Minutes released on Wednesday of the April policy meeting of the Federal Reserve indicate concerns about the fragility of the US recovery, which signalled that the expected first rise in the US federal funds rate — the benchmark rate — in June from near-zero levels, will not happen.
Minutes from the meeting on April 28-29 reveal that the Federal Open Market Committee was divided over when the rate change will happen, showing a " range of views” were expressed. Many officials “thought it unlikely that the data available in June would provide sufficient confirmation that the conditions for raising the target range for the federal funds rate had been satisfied, although they generally did not rule out this possibility,” the minutes said.
“The severe winter weather in some regions had reportedly weighed on economic activity, and the labor dispute at West Coast ports temporarily disrupted some supply chains,” the minutes added. “A number of participants suggested that the damping effects of the earlier appreciation of the dollar on net exports or of the earlier decline in oil prices on firms’ investment spending might be larger and longer-lasting than previously anticipated.”
GDP had barely grown in the first quarter while industrial production fell and employment growth was weak.
Fed staff forecasts show expected real GDP growth in the first half of the year lower than in the projection prepared for the March meeting. However, the Fed says that the medium-term projection for real GDP growth was revised up modestly, as monetary policy was assumed to be a little more accommodative in this projection and the projected path for the foreign exchange value of the dollar was a little lower. "The staff continued to project that real GDP would expand at a faster pace than potential output in 2015 and 2016, supported by increases in consumer and business confidence and a small pickup in foreign economic growth, even as the normalization of monetary policy was assumed to begin."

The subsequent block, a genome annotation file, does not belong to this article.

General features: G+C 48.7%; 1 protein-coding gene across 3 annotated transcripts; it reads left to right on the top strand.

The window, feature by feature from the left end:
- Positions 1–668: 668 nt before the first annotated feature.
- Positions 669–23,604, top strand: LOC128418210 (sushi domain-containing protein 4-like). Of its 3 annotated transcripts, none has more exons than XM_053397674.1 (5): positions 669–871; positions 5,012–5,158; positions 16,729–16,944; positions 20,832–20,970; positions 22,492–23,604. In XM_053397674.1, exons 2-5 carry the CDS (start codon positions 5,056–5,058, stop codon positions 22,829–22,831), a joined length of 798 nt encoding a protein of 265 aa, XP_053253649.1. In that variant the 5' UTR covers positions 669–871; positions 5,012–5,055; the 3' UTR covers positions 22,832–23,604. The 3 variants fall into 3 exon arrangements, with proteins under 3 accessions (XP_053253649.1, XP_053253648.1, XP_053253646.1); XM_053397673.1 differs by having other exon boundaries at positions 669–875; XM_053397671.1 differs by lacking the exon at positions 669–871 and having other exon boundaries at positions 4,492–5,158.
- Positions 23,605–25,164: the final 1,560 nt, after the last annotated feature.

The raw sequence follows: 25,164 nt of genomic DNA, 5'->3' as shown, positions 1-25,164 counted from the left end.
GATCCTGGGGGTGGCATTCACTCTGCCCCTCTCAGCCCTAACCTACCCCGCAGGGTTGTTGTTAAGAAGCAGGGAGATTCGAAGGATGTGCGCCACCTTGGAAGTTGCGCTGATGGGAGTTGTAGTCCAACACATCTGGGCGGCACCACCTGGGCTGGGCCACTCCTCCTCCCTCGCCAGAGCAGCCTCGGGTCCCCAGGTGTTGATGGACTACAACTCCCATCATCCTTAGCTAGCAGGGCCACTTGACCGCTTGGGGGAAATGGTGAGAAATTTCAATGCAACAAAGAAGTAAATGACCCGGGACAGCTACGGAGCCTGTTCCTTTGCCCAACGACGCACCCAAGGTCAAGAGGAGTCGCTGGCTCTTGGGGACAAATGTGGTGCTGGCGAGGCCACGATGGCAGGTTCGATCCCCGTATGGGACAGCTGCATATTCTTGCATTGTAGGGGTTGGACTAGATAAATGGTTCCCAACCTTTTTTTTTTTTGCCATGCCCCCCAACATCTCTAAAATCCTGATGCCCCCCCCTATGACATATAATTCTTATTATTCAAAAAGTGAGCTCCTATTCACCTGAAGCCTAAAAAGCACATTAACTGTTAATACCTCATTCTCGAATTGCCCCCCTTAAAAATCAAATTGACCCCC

Since the meeting, the Commerce Department reported last week that the level of retail sales was unchanged in April while GDP was reported to have grown at an annual rate of 0.2% in Q1 Some Fed officials signalled worry about the slowdown, particularly in consumer spending, which has been viewed as a bright spot in the current economic expansion.
“Their expectations of a moderate expansion of economic activity in the medium term, combined with further improvements in labor market conditions, rested largely on a scenario in which consumer spending grows robustly despite softness in other components of aggregate demand,” the minutes reported.
The Wall Street Journal says: "Though job growth picked up in April and the unemployment rate declined to 5.4%, several indicators of economic output — including industrial production and retail sales — have been disappointing.
In the process, many private forecasters have revised down their estimates for second quarter growth.
The confounding data point to a disconnect that puzzles some Fed officials. Though the economy is generating jobs and income for workers, it isn’t translating into much pickup in spending or investment. And inflation has been below the central bank’s 2% target for nearly three years."
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